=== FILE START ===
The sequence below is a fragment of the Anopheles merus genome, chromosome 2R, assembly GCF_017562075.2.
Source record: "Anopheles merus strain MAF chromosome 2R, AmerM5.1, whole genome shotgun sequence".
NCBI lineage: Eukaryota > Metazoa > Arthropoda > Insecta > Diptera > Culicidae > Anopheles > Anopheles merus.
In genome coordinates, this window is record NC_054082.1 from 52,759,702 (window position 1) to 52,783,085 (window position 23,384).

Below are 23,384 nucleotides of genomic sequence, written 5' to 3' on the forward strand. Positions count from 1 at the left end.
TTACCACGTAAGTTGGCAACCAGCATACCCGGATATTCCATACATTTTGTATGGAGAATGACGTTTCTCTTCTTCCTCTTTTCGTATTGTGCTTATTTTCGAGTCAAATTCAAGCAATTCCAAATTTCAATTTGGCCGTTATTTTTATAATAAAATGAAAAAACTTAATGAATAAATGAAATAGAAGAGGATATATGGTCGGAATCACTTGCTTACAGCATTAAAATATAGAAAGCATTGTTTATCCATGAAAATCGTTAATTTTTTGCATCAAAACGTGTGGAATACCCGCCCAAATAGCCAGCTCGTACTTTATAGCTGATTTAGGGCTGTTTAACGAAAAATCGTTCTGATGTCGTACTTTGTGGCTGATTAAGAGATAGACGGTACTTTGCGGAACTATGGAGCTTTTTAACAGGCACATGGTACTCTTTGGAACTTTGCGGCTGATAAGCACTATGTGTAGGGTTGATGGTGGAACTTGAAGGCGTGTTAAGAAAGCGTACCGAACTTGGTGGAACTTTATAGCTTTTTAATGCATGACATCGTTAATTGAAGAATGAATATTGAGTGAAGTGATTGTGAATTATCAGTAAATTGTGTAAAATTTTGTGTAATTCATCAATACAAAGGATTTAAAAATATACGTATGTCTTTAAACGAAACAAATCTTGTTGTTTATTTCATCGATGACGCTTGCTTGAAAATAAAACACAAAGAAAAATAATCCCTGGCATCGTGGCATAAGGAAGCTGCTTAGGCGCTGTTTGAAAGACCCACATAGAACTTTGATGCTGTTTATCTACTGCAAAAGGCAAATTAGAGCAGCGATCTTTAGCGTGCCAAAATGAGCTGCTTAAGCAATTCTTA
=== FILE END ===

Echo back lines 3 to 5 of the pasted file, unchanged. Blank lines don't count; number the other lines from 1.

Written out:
NCBI lineage: Eukaryota > Metazoa > Arthropoda > Insecta > Diptera > Culicidae > Anopheles > Anopheles merus.
In genome coordinates, this window is record NC_054082.1 from 52,759,702 (window position 1) to 52,783,085 (window position 23,384).

Below are 23,384 nucleotides of genomic sequence, written 5' to 3' on the forward strand. Positions count from 1 at the left end.